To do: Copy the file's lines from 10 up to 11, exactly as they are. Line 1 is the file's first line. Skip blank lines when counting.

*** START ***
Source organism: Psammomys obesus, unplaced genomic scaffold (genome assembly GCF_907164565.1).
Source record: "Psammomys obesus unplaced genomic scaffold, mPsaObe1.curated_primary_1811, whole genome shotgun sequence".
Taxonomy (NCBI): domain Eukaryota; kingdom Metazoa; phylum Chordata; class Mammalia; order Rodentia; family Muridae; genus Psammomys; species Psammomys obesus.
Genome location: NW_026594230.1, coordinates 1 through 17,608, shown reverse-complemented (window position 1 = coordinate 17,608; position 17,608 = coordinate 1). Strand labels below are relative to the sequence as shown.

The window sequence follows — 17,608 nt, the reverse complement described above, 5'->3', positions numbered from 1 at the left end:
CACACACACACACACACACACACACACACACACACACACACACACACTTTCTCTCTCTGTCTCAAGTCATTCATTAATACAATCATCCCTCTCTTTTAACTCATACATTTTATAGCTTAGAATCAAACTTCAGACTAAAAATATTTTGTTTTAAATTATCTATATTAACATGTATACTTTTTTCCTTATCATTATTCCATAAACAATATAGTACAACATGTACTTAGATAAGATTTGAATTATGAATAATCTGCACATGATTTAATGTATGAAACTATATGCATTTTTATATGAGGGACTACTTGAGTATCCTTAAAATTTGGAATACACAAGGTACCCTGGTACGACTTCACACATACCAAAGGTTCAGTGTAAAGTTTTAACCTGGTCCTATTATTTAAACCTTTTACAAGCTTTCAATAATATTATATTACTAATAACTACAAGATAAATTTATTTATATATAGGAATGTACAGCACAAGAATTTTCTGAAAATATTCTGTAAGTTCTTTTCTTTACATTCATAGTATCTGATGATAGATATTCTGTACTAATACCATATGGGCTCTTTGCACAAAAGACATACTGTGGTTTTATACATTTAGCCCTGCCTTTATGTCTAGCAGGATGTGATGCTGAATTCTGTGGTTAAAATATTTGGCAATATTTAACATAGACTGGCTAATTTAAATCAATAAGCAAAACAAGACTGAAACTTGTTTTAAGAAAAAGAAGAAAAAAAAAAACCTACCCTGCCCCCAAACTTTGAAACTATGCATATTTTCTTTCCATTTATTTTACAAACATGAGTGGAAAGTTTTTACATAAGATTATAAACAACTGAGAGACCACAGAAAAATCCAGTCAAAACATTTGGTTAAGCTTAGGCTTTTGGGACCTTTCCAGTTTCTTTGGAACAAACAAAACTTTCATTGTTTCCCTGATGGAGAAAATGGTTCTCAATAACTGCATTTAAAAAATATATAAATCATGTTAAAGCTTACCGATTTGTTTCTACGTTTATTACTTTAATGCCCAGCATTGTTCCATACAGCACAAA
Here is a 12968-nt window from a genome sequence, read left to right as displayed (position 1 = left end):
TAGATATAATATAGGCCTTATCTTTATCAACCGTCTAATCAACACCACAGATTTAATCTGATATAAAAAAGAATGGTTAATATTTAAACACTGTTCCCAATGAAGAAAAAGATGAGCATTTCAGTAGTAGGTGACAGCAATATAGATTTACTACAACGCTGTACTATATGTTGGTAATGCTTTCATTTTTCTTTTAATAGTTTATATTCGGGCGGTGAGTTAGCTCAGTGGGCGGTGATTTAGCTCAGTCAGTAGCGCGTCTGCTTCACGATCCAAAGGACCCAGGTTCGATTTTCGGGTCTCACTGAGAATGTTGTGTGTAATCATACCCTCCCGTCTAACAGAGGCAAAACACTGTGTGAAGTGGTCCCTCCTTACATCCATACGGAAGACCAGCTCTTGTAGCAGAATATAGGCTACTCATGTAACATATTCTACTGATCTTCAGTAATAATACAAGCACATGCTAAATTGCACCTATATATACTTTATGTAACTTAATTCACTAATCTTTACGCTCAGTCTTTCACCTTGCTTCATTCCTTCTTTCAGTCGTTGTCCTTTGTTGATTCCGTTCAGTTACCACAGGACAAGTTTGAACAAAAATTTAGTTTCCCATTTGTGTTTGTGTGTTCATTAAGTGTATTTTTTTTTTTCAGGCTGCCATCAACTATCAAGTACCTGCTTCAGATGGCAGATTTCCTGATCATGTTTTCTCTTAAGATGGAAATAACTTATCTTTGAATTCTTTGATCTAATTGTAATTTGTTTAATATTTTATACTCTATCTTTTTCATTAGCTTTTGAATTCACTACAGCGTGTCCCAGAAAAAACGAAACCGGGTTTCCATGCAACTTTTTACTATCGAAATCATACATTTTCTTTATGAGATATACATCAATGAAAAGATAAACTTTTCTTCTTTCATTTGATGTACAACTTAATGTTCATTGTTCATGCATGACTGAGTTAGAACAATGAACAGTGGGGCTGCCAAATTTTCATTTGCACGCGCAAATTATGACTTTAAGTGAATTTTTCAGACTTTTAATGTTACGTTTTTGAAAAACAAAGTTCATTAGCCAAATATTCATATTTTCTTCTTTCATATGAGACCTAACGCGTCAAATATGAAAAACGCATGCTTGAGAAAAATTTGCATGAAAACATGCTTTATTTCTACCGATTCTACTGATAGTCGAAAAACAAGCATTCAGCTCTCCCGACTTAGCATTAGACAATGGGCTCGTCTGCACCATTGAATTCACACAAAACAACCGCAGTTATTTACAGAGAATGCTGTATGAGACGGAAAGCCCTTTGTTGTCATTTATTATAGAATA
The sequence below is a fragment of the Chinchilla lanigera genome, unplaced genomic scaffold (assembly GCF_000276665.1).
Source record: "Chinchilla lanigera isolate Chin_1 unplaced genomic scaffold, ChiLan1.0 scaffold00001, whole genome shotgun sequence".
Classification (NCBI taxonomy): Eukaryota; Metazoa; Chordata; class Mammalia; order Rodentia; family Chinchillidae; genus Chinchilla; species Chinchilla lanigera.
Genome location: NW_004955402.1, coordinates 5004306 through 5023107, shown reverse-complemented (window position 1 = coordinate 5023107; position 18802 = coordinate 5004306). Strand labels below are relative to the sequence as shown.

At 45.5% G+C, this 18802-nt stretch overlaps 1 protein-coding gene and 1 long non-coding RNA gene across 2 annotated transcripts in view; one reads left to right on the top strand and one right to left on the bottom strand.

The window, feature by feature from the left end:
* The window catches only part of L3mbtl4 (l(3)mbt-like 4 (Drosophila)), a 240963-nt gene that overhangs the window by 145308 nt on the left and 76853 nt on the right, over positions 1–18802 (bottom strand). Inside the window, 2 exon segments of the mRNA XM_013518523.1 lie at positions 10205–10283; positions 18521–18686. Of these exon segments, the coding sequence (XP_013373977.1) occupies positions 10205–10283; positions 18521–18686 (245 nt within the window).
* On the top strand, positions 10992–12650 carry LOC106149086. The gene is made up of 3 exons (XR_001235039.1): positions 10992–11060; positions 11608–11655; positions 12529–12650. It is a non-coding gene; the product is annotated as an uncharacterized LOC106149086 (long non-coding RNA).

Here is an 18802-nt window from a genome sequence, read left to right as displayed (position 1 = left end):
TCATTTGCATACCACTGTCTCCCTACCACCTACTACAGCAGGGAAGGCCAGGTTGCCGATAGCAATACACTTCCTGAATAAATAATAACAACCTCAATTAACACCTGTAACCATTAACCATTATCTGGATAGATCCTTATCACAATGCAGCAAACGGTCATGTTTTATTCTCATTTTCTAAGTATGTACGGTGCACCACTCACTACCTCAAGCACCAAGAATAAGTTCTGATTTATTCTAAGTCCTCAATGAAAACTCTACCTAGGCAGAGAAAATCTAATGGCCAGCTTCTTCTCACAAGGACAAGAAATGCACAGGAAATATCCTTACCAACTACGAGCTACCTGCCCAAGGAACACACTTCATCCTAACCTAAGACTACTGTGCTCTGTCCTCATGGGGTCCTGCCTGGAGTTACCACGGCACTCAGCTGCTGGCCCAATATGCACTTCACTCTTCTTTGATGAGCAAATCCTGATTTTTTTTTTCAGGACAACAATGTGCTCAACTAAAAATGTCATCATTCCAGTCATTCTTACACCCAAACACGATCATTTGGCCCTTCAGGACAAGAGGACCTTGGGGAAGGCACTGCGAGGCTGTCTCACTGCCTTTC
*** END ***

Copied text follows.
Source record: "Chinchilla lanigera isolate Chin_1 unplaced genomic scaffold, ChiLan1.0 scaffold00001, whole genome shotgun sequence".
Classification (NCBI taxonomy): Eukaryota; Metazoa; Chordata; class Mammalia; order Rodentia; family Chinchillidae; genus Chinchilla; species Chinchilla lanigera.